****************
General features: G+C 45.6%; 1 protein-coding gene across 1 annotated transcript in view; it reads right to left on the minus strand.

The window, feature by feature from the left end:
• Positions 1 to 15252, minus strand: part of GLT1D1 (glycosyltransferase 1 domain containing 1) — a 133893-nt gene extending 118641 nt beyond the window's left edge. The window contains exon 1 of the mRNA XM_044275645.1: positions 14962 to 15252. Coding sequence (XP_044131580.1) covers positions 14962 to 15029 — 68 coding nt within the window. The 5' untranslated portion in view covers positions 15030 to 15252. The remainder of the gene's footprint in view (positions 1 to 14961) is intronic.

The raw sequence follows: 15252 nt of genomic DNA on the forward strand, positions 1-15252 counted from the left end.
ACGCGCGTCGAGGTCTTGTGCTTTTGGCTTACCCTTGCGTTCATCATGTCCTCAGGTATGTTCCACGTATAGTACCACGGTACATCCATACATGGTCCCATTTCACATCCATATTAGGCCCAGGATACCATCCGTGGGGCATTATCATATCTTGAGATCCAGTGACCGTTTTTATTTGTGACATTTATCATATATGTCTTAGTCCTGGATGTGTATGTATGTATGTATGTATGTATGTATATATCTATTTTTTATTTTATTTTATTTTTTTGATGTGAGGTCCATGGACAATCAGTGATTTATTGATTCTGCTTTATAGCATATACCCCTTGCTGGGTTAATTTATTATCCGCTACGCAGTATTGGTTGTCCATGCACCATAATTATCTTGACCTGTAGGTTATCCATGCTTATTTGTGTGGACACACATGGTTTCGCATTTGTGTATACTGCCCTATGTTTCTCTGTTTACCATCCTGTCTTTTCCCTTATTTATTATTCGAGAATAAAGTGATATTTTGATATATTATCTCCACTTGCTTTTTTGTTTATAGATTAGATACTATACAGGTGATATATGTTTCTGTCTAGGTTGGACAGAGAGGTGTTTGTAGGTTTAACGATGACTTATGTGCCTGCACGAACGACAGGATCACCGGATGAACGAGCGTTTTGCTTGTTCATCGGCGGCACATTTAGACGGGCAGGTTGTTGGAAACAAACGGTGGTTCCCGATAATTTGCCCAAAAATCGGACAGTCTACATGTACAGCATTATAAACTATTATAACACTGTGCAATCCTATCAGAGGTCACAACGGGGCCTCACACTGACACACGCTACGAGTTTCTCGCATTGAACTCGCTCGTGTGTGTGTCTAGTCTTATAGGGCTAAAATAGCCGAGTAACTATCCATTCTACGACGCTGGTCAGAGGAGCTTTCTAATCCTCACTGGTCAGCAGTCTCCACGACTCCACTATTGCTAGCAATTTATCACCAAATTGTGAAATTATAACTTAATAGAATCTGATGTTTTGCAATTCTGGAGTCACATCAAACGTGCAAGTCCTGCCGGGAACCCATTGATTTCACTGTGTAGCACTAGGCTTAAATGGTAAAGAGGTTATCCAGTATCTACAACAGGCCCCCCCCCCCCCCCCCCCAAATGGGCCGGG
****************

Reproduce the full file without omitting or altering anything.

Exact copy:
General features: G+C 45.6%; 1 protein-coding gene across 1 annotated transcript in view; it reads right to left on the minus strand.

The window, feature by feature from the left end:
• Positions 1 to 15252, minus strand: part of GLT1D1 (glycosyltransferase 1 domain containing 1) — a 133893-nt gene extending 118641 nt beyond the window's left edge. The window contains exon 1 of the mRNA XM_044275645.1: positions 14962 to 15252. Coding sequence (XP_044131580.1) covers positions 14962 to 15029 — 68 coding nt within the window. The 5' untranslated portion in view covers positions 15030 to 15252. The remainder of the gene's footprint in view (positions 1 to 14961) is intronic.

The raw sequence follows: 15252 nt of genomic DNA on the forward strand, positions 1-15252 counted from the left end.
ACGCGCGTCGAGGTCTTGTGCTTTTGGCTTACCCTTGCGTTCATCATGTCCTCAGGTATGTTCCACGTATAGTACCACGGTACATCCATACATGGTCCCATTTCACATCCATATTAGGCCCAGGATACCATCCGTGGGGCATTATCATATCTTGAGATCCAGTGACCGTTTTTATTTGTGACATTTATCATATATGTCTTAGTCCTGGATGTGTATGTATGTATGTATGTATGTATGTATATATCTATTTTTTATTTTATTTTATTTTTTTGATGTGAGGTCCATGGACAATCAGTGATTTATTGATTCTGCTTTATAGCATATACCCCTTGCTGGGTTAATTTATTATCCGCTACGCAGTATTGGTTGTCCATGCACCATAATTATCTTGACCTGTAGGTTATCCATGCTTATTTGTGTGGACACACATGGTTTCGCATTTGTGTATACTGCCCTATGTTTCTCTGTTTACCATCCTGTCTTTTCCCTTATTTATTATTCGAGAATAAAGTGATATTTTGATATATTATCTCCACTTGCTTTTTTGTTTATAGATTAGATACTATACAGGTGATATATGTTTCTGTCTAGGTTGGACAGAGAGGTGTTTGTAGGTTTAACGATGACTTATGTGCCTGCACGAACGACAGGATCACCGGATGAACGAGCGTTTTGCTTGTTCATCGGCGGCACATTTAGACGGGCAGGTTGTTGGAAACAAACGGTGGTTCCCGATAATTTGCCCAAAAATCGGACAGTCTACATGTACAGCATTATAAACTATTATAACACTGTGCAATCCTATCAGAGGTCACAACGGGGCCTCACACTGACACACGCTACGAGTTTCTCGCATTGAACTCGCTCGTGTGTGTGTCTAGTCTTATAGGGCTAAAATAGCCGAGTAACTATCCATTCTACGACGCTGGTCAGAGGAGCTTTCTAATCCTCACTGGTCAGCAGTCTCCACGACTCCACTATTGCTAGCAATTTATCACCAAATTGTGAAATTATAACTTAATAGAATCTGATGTTTTGCAATTCTGGAGTCACATCAAACGTGCAAGTCCTGCCGGGAACCCATTGATTTCACTGTGTAGCACTAGGCTTAAATGGTAAAGAGGTTATCCAGTATCTACAACAGGCCCCCCCCCCCCCCCCCCCAAATGGGCCGGG